FIG. 2.
In vivo carbon flux distribution in P. putida KT2440 obtained from METAFoR and net-flux analyses. All fluxes were normalized to the glucose uptake rate (6.31 nmol g [CDW]−1 h−1), and the thicknesses of the arrows are scaled to the relative ...
TABLE 4.
Selected flux rates obtained from net-flux analysis

The gcd and glk mutants exhibited a lower total carbon consumption rate than the parental strain: 5.50 ± 0.1 mmol g−1 h−1 for the gcd mutant, with a yield of 0.37 ± 0.01 g biomass/g carbon consumed, and 5.44 ± 0.1 mmol g−1 h−1 for the glk mutant, with a yield of 0.35 ± 0.02 g biomass/g carbon consumed. The intracellular fluxes were very similar to those determined in the parental strain (Table (Table44).

Somewhat surprising results were obtained for yields and metabolic fluxes with the kguD and gnuK mutants. Both mutants exhibited lower carbon uptake rates (around 5.3 mmol g−1 h−1) than the parental strain; however, yields (around 0.45 g biomass/g carbon used) were similar to those of the parental strain: in both mutants, the pyruvate shunt was enhanced, since the total amount of OAA from pyruvate represented almost 90% of the total flux. The higher yield in the kguD and gnuK mutants versus the gcd and glk mutants might be due to redirection of the excess of OAA and NADPH to biomass biosynthesis.

Global analysis of the genes involved in glucose metabolism. (i) Gene organization and transcriptional architecture of the peripheral glucose catabolic genes.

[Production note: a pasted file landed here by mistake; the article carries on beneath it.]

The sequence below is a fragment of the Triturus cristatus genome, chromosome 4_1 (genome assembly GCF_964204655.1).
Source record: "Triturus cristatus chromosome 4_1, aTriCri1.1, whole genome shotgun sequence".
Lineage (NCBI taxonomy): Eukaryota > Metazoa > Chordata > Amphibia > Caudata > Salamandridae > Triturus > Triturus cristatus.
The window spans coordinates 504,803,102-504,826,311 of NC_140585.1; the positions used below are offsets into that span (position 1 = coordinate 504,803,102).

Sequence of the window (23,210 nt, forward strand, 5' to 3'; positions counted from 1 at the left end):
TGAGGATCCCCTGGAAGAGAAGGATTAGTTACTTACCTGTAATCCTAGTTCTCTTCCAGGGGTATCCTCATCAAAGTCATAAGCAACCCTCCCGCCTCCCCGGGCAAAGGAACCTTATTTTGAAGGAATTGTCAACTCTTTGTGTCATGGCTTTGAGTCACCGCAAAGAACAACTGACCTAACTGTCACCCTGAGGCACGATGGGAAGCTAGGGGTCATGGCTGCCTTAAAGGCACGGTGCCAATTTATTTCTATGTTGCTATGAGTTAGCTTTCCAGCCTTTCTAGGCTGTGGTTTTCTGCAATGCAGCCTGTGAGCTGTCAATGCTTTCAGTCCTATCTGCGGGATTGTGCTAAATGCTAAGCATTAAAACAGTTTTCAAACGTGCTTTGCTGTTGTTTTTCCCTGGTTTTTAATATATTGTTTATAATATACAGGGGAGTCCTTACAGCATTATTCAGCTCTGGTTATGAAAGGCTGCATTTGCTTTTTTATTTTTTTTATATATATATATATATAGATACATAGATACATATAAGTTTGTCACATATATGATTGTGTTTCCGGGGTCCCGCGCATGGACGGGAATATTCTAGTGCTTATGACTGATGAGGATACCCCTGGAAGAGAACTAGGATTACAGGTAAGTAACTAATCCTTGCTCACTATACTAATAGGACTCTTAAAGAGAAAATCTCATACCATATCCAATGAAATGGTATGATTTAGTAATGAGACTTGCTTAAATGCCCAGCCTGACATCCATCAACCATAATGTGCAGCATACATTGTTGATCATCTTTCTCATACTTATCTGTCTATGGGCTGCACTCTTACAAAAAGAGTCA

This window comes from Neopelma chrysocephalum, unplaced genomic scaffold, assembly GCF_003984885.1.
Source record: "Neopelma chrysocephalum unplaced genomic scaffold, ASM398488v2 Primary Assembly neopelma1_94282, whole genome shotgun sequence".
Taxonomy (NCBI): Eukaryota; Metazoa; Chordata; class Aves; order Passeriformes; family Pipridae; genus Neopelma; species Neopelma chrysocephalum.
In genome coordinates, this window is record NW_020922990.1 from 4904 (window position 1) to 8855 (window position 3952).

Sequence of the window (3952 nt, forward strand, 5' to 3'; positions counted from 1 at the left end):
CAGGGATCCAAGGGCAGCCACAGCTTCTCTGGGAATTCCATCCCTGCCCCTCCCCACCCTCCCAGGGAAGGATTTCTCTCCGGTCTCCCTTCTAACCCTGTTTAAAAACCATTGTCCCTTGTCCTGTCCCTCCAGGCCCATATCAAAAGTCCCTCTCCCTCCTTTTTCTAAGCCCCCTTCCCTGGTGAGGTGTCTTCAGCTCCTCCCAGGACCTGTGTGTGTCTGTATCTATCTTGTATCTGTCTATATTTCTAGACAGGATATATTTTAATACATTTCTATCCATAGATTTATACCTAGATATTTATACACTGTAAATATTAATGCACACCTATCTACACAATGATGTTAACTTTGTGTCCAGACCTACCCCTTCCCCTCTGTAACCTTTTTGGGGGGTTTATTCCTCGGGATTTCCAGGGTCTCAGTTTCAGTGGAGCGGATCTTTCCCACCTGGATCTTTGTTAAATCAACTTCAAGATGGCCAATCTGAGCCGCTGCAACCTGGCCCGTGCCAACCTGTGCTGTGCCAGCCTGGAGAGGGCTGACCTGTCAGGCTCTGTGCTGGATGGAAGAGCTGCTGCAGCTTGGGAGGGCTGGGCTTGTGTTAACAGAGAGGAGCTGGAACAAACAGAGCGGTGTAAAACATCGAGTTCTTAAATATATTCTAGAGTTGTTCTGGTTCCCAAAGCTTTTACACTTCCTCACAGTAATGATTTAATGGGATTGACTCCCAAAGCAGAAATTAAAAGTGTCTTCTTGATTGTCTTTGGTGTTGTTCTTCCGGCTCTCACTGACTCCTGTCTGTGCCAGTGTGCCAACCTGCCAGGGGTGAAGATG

We have analyzed the annotated sequence of KT2440 to study in greater detail the physical organization of the genes of the glucose peripheral and convergent pathways to gain further insights into the metabolism of the sugar. We have also determined the operon organization of the genes with an RT-PCR approach. The gcd gene corresponded to ORF PP1444, and it was found to be in a cluster of five genes that are transcribed in the same direction (Fig. (Fig.3B).3B). The long intergenic distance (295 bp) between the end of ORF PP1446 and the start of the second ORF, encoding a putative porin B (PP1445), suggested that transcription of the ORF encoding PP1446 occurs independently. The distance (203 nucleotides) between gcd (the third gene) and the fourth ORF also suggested that the ORF encoding PP1443 is not transcribed with gcd. The cluster is therefore likely to be made up of three transcriptional units. It should be noted that the gene in 5′ with respect to gcd encodes a porin B family protein that might be involved in the entry of glucose into the periplasmic space (34, 43). Distal with respect to gcd are the genes encoding the subunits of gluconate dehydrogenase (PP3382 and PP3383), involved in the conversion of gluconate into 2-ketogluconate. These two genes form an operon (Fig. (Fig.3C3C).